Unlocking cell phones is now illegal in the U.S., making it harder to switch carriers
Last Updated: 114 days ago
KANSAS CITY, Mo. - Everyone likes to have options, especially when it comes to cell phones and service providers. Now though, a new federal law criminalizes a fairly common and pretty easy cell phone switch.
"It's a bit of a freedom thing and it's stopping consumers from doing what they want, but it's the law," said Mission Repair owner Ryan Arter.
He is describing new phone regulations, which kicked in Saturday, Jan. 26. The Library of Congress reached the ruling in October.
The law makes unlocking cell phones illegal. That means once a consumer buys a phone, they have to stay with the original service provider.
"Carriers want you to fulfill your contract, so they don't want you to buy a phone from them and go to another carrier," Arter said.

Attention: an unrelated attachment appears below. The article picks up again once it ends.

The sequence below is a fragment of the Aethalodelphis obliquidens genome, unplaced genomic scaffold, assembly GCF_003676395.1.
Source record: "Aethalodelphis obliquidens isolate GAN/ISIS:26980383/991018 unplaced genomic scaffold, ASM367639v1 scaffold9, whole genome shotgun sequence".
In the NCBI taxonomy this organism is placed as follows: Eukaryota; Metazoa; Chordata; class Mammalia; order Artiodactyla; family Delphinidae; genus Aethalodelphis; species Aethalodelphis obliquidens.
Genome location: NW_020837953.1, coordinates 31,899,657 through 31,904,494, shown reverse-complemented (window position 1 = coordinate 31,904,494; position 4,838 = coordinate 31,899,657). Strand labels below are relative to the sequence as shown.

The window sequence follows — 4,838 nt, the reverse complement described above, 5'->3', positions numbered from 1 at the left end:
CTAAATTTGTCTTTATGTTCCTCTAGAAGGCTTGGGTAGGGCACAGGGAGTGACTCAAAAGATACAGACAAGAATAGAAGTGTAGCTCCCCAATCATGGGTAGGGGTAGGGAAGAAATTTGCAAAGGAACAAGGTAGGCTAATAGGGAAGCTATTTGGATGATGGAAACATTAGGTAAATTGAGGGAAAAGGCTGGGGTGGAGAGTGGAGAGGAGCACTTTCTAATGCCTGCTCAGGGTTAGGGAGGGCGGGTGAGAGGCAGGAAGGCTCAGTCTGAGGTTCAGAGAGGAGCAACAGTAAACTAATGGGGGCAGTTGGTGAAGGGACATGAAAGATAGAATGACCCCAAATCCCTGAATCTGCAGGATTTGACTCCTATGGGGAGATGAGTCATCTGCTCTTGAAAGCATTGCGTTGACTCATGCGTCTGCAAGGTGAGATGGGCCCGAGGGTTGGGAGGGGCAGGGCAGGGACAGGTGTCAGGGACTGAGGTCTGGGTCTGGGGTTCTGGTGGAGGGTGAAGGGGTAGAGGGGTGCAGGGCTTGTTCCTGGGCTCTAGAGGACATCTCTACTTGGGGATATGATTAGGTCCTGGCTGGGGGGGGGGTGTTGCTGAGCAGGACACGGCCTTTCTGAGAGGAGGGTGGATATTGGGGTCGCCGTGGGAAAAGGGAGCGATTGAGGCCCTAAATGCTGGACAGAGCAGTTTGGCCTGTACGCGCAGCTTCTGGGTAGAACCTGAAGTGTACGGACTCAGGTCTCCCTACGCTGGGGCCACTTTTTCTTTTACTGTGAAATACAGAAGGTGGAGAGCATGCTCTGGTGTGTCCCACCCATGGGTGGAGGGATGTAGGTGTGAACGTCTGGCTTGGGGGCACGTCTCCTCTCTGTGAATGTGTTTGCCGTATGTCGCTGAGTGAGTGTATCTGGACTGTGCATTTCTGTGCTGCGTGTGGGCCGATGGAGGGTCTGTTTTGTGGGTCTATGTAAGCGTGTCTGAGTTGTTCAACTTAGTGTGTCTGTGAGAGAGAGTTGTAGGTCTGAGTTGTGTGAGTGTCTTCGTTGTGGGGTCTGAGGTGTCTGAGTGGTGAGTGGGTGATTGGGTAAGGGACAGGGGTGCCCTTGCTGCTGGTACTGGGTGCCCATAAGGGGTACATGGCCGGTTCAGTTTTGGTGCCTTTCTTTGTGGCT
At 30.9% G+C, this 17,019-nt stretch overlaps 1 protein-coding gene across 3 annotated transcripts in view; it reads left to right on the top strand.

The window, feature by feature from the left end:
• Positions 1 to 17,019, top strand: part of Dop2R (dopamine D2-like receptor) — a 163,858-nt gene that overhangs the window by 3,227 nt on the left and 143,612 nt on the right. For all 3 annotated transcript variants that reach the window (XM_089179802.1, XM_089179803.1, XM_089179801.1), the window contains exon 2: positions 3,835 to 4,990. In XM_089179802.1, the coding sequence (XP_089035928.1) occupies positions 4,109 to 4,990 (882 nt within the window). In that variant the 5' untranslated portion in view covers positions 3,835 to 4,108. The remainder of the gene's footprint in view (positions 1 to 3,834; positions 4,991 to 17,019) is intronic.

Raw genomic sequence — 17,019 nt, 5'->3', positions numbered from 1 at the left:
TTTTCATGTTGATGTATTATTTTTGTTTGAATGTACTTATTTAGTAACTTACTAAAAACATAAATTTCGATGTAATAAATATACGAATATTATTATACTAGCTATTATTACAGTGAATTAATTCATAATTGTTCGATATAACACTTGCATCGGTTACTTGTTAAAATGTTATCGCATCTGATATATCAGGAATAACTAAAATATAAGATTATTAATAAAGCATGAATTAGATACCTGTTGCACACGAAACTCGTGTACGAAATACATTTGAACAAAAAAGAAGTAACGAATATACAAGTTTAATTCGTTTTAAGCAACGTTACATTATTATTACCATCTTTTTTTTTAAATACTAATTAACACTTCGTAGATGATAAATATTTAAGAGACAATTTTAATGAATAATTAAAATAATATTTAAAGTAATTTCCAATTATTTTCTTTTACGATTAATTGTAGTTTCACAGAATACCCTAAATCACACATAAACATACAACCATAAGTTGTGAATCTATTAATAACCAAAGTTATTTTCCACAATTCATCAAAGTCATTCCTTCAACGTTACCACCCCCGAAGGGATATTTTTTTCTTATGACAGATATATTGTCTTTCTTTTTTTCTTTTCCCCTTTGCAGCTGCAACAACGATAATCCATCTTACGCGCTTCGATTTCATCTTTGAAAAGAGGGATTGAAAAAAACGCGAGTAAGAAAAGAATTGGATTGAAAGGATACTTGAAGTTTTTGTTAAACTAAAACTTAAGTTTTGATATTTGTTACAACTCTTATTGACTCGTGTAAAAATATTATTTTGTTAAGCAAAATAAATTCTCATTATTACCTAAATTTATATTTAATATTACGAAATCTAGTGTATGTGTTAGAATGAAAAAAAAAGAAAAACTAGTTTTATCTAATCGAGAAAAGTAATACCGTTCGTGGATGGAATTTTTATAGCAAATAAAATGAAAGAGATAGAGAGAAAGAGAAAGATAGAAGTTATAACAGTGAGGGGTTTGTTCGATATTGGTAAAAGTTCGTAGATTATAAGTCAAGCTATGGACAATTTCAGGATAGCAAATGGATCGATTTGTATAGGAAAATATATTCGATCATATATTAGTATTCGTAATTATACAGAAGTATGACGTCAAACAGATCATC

He said consumers can still get permission from their service provider to unlock a phone. Arter said legally-unlocked phones are also available directly from the provider, but they are more expensive.
Arter said the law will have a big impact on frequent international travelers. Helena Mulser, a Brazilian student at the University of Missouri - Kansas City, is perplexed.
"In my country every phone you buy, it has to be unlocked. It's the law," Mulser said. "We buy a phone here and we want to use it in other places too and if it's locked, it's kind of useless."
According to CNN, the new law applies only to phones purchased after January 26.
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